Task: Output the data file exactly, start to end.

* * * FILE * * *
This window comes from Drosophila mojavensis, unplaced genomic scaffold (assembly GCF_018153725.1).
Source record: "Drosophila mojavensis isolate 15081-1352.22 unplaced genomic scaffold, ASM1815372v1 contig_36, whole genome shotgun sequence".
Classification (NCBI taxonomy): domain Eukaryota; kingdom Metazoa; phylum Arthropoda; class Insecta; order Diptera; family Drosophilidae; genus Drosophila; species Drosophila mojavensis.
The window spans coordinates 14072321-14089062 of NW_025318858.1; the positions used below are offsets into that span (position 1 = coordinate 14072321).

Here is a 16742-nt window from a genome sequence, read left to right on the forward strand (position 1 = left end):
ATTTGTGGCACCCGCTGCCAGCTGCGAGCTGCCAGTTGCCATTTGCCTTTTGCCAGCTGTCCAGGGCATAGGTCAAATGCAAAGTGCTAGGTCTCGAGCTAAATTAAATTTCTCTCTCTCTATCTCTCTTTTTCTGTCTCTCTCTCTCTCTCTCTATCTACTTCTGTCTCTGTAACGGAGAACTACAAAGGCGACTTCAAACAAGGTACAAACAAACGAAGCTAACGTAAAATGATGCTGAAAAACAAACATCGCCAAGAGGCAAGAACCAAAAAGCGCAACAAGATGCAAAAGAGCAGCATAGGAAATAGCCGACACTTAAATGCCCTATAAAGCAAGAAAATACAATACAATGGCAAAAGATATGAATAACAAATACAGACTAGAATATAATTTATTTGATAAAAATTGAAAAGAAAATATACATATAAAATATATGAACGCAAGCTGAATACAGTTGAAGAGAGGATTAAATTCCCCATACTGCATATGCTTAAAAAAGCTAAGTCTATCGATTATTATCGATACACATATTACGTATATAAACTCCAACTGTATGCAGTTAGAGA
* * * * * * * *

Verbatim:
This window comes from Drosophila mojavensis, unplaced genomic scaffold (assembly GCF_018153725.1).
Source record: "Drosophila mojavensis isolate 15081-1352.22 unplaced genomic scaffold, ASM1815372v1 contig_36, whole genome shotgun sequence".
Classification (NCBI taxonomy): domain Eukaryota; kingdom Metazoa; phylum Arthropoda; class Insecta; order Diptera; family Drosophilidae; genus Drosophila; species Drosophila mojavensis.
The window spans coordinates 14072321-14089062 of NW_025318858.1; the positions used below are offsets into that span (position 1 = coordinate 14072321).

Here is a 16742-nt window from a genome sequence, read left to right on the forward strand (position 1 = left end):
ATTTGTGGCACCCGCTGCCAGCTGCGAGCTGCCAGTTGCCATTTGCCTTTTGCCAGCTGTCCAGGGCATAGGTCAAATGCAAAGTGCTAGGTCTCGAGCTAAATTAAATTTCTCTCTCTCTATCTCTCTTTTTCTGTCTCTCTCTCTCTCTCTCTATCTACTTCTGTCTCTGTAACGGAGAACTACAAAGGCGACTTCAAACAAGGTACAAACAAACGAAGCTAACGTAAAATGATGCTGAAAAACAAACATCGCCAAGAGGCAAGAACCAAAAAGCGCAACAAGATGCAAAAGAGCAGCATAGGAAATAGCCGACACTTAAATGCCCTATAAAGCAAGAAAATACAATACAATGGCAAAAGATATGAATAACAAATACAGACTAGAATATAATTTATTTGATAAAAATTGAAAAGAAAATATACATATAAAATATATGAACGCAAGCTGAATACAGTTGAAGAGAGGATTAAATTCCCCATACTGCATATGCTTAAAAAAGCTAAGTCTATCGATTATTATCGATACACATATTACGTATATAAACTCCAACTGTATGCAGTTAGAGA